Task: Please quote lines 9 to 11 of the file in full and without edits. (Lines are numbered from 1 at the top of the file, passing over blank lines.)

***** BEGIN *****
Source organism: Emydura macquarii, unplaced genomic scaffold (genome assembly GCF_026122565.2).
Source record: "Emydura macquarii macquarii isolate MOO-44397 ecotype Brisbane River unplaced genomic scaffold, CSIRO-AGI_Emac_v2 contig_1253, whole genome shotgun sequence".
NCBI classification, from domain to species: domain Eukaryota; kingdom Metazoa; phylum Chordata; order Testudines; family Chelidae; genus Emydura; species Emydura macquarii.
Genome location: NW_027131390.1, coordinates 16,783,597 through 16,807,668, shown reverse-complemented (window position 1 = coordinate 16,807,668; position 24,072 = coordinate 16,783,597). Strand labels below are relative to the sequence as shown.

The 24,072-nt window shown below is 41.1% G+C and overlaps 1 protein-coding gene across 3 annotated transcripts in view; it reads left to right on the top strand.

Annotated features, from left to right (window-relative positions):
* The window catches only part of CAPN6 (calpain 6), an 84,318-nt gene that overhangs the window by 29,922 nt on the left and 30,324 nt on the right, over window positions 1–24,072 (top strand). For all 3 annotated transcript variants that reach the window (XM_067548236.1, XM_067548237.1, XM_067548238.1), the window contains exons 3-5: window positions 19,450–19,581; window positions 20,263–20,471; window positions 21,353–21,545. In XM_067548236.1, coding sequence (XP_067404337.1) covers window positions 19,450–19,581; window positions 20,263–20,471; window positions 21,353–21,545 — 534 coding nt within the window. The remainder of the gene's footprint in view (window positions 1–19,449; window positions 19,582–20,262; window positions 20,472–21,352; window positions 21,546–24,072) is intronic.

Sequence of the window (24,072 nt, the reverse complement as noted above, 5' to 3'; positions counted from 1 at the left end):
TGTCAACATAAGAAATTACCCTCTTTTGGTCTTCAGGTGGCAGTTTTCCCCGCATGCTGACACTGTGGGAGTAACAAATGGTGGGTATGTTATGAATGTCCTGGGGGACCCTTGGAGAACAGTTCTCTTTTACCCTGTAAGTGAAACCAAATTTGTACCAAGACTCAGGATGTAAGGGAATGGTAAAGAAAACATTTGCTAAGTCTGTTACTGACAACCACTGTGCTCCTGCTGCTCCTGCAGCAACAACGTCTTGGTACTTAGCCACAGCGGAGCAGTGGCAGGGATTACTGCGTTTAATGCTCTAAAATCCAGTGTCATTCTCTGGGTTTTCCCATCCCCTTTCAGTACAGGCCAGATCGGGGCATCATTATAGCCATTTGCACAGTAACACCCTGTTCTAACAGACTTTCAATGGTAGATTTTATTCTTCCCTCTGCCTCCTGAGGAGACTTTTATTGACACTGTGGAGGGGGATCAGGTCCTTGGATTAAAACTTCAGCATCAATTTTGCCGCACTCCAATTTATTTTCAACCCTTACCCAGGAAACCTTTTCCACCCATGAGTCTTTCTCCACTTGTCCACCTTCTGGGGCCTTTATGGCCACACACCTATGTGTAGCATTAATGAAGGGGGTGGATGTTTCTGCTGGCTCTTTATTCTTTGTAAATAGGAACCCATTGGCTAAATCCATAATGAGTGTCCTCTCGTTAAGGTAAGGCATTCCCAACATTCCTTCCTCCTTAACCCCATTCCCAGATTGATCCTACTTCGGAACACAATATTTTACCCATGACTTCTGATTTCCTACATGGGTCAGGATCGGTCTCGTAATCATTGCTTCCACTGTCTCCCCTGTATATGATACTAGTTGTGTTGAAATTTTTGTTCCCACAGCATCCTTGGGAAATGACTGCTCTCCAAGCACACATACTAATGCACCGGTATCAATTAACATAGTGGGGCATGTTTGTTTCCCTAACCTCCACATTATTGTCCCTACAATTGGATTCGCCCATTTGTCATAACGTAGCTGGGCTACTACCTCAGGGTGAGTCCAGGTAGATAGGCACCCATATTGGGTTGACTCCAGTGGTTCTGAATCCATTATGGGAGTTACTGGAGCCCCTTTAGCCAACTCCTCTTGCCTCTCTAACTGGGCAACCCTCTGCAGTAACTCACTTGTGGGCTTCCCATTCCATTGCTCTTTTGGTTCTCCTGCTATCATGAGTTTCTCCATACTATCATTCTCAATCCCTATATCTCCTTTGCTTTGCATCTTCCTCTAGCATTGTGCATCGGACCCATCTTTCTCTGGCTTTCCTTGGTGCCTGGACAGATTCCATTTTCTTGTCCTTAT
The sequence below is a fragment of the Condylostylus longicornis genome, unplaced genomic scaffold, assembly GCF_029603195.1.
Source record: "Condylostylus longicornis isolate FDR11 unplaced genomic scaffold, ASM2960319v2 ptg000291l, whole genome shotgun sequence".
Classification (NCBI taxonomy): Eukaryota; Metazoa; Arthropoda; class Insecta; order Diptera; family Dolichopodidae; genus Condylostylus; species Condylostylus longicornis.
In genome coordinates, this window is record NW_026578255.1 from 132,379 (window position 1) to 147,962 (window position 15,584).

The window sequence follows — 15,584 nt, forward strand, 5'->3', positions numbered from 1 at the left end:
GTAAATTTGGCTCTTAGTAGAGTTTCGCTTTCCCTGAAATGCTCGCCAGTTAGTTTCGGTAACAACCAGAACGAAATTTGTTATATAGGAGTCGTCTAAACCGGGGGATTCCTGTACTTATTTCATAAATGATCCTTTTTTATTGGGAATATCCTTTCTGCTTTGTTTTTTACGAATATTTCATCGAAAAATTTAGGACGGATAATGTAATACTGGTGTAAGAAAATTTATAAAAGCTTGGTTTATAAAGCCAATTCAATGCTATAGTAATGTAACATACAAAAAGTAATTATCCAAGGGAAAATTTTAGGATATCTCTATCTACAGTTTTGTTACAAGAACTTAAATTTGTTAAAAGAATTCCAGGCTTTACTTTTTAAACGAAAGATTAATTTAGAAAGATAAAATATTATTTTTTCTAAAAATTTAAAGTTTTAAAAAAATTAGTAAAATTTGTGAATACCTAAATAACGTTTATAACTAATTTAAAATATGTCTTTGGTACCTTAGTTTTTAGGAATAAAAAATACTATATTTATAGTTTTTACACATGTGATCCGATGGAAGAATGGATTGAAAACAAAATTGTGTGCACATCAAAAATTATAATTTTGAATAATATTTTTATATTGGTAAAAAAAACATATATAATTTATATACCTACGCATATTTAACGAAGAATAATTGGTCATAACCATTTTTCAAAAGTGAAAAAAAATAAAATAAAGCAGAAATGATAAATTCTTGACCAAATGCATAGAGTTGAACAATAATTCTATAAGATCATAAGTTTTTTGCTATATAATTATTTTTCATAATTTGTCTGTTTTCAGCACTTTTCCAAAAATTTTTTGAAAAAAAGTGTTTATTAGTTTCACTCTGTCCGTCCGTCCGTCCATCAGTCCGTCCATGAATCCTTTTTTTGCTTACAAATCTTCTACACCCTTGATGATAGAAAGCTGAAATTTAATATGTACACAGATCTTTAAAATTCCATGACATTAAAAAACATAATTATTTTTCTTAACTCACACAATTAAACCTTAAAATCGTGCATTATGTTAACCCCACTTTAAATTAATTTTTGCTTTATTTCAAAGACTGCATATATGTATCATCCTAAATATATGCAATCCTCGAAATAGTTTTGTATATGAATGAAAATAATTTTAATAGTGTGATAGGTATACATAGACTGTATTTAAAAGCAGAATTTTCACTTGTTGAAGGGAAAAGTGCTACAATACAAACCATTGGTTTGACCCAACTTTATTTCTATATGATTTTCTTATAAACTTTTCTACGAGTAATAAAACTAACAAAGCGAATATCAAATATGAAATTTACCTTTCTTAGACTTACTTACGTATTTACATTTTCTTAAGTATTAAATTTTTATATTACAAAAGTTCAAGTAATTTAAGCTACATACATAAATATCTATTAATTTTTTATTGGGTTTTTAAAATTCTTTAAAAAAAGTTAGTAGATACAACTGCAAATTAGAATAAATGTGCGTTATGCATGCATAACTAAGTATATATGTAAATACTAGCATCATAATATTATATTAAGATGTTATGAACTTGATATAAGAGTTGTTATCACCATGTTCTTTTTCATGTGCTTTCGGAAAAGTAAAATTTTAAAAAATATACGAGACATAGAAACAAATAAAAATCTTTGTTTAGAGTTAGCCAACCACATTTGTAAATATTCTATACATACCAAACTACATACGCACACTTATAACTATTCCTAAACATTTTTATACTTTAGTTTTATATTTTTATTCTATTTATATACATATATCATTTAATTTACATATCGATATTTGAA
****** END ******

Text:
TGTCAACATAAGAAATTACCCTCTTTTGGTCTTCAGGTGGCAGTTTTCCCCGCATGCTGACACTGTGGGAGTAACAAATGGTGGGTATGTTATGAATGTCCTGGGGGACCCTTGGAGAACAGTTCTCTTTTACCCTGTAAGTGAAACCAAATTTGTACCAAGACTCAGGATGTAAGGGAATGGTAAAGAAAACATTTGCTAAGTCTGTTACTGACAACCACTGTGCTCCTGCTGCTCCTGCAGCAACAACGTCTTGGTACTTAGCCACAGCGGAGCAGTGGCAGGGATTACTGCGTTTAATGCTCTAAAATCCAGTGTCATTCTCTGGGTTTTCCCATCCCCTTTCAGTACAGGCCAGATCGGGGCATCATTATAGCCATTTGCACAGTAACACCCTGTTCTAACAGACTTTCAATGGTAGATTTTATTCTTCCCTCTGCCTCCTGAGGAGACTTTTATTGACACTGTGGAGGGGGATCAGGTCCTTGGATTAAAACTTCAGCATCAATTTTGCCGCACTCCAATTTATTTTCAACCCTTACCCAGGAAACCTTTTCCACCCATGAGTCTTTCTCCACTTGTCCACCTTCTGGGGCCTTTATGGCCACACACCTATGTGTAGCATTAATGAAGGGGGTGGATGTTTCTGCTGGCTCTTTATTCTTTGTAAATAGGAACCCATTGGCTAAATCCATAATGAGTGTCCTCTCGTTAAGGTAAGGCATTCCCAACATTCCTTCCTCCTTAACCCCATTCCCAGATTGATCCTACTTCGGAACACAATATTTTACCCATGACTTCTGATTTCCTACATGGGTCAGGATCGGTCTCGTAATCATTGCTTCCACTGTCTCCCCTGTATATGATACTAGTTGTGTTGAAATTTTTGTTCCCACAGCATCCTTGGGAAATGACTGCTCTCCAAGCACACATACTAATGCACCGGTATCAATTAACATAGTGGGGCATGTTTGTTTCCCTAACCTCCACATTATTGTCCCTACAATTGGATTCGCCCATTTGTCATAACGTAGCTGGGCTACTACCTCAGGGTGAGTCCAGGTAGATAGGCACCCATATTGGGTTGACTCCAGTGGTTCTGAATCCATTATGGGAGTTACTGGAGCCCCTTTAGCCAACTCCTCTTGCCTCTCTAACTGGGCAACCCTCTGCAGTAACTCACTTGTGGGCTTCCCATTCCATTGCTCTTTTGGTTCTCCTGCTATCATGAGTTTCTCCATACTATCATTCTCAATCCCTATATCTCCTTTGCTTTGCATCTTCCTCTAGCATTGTGCATCGGACCCATCTTTCTCTGGCTTTCCTTGGTGCCTGGACAGATTCCATTTTCTTGTCCTTAT
The sequence below is a fragment of the Condylostylus longicornis genome, unplaced genomic scaffold, assembly GCF_029603195.1.
Source record: "Condylostylus longicornis isolate FDR11 unplaced genomic scaffold, ASM2960319v2 ptg000291l, whole genome shotgun sequence".